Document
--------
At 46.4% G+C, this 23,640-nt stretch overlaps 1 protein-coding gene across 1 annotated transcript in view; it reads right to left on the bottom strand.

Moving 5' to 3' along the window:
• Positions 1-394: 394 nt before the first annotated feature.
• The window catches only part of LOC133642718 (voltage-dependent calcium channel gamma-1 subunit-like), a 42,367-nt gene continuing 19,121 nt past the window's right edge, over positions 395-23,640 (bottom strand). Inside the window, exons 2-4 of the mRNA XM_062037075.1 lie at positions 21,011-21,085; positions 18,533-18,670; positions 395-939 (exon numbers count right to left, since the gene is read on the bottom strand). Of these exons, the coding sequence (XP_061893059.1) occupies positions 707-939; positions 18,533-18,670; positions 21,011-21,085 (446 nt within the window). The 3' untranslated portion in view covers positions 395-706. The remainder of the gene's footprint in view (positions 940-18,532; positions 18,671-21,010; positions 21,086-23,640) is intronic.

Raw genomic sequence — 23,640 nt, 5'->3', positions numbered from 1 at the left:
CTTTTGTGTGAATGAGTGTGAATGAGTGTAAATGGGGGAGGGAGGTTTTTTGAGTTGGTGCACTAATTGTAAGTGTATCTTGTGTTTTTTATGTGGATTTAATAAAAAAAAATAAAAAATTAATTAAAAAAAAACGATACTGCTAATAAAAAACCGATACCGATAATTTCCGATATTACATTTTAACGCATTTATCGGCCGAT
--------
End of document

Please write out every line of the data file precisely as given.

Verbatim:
At 46.4% G+C, this 23,640-nt stretch overlaps 1 protein-coding gene across 1 annotated transcript in view; it reads right to left on the bottom strand.

Moving 5' to 3' along the window:
• Positions 1-394: 394 nt before the first annotated feature.
• The window catches only part of LOC133642718 (voltage-dependent calcium channel gamma-1 subunit-like), a 42,367-nt gene continuing 19,121 nt past the window's right edge, over positions 395-23,640 (bottom strand). Inside the window, exons 2-4 of the mRNA XM_062037075.1 lie at positions 21,011-21,085; positions 18,533-18,670; positions 395-939 (exon numbers count right to left, since the gene is read on the bottom strand). Of these exons, the coding sequence (XP_061893059.1) occupies positions 707-939; positions 18,533-18,670; positions 21,011-21,085 (446 nt within the window). The 3' untranslated portion in view covers positions 395-706. The remainder of the gene's footprint in view (positions 940-18,532; positions 18,671-21,010; positions 21,086-23,640) is intronic.

Raw genomic sequence — 23,640 nt, 5'->3', positions numbered from 1 at the left:
CTTTTGTGTGAATGAGTGTGAATGAGTGTAAATGGGGGAGGGAGGTTTTTTGAGTTGGTGCACTAATTGTAAGTGTATCTTGTGTTTTTTATGTGGATTTAATAAAAAAAAATAAAAAATTAATTAAAAAAAAACGATACTGCTAATAAAAAACCGATACCGATAATTTCCGATATTACATTTTAACGCATTTATCGGCCGAT